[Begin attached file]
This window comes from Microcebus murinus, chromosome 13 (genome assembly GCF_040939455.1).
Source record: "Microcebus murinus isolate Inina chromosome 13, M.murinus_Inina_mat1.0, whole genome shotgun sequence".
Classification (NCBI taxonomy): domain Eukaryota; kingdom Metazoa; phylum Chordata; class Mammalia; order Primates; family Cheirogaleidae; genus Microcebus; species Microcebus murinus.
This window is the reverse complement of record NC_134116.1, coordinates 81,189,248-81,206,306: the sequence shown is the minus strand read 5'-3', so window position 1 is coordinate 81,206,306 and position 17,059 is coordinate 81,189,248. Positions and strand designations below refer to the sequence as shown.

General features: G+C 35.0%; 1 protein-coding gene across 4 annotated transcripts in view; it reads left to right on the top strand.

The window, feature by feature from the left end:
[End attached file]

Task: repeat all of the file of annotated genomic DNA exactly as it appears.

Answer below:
This window comes from Microcebus murinus, chromosome 13 (genome assembly GCF_040939455.1).
Source record: "Microcebus murinus isolate Inina chromosome 13, M.murinus_Inina_mat1.0, whole genome shotgun sequence".
Classification (NCBI taxonomy): domain Eukaryota; kingdom Metazoa; phylum Chordata; class Mammalia; order Primates; family Cheirogaleidae; genus Microcebus; species Microcebus murinus.
This window is the reverse complement of record NC_134116.1, coordinates 81,189,248-81,206,306: the sequence shown is the minus strand read 5'-3', so window position 1 is coordinate 81,206,306 and position 17,059 is coordinate 81,189,248. Positions and strand designations below refer to the sequence as shown.

General features: G+C 35.0%; 1 protein-coding gene across 4 annotated transcripts in view; it reads left to right on the top strand.

The window, feature by feature from the left end: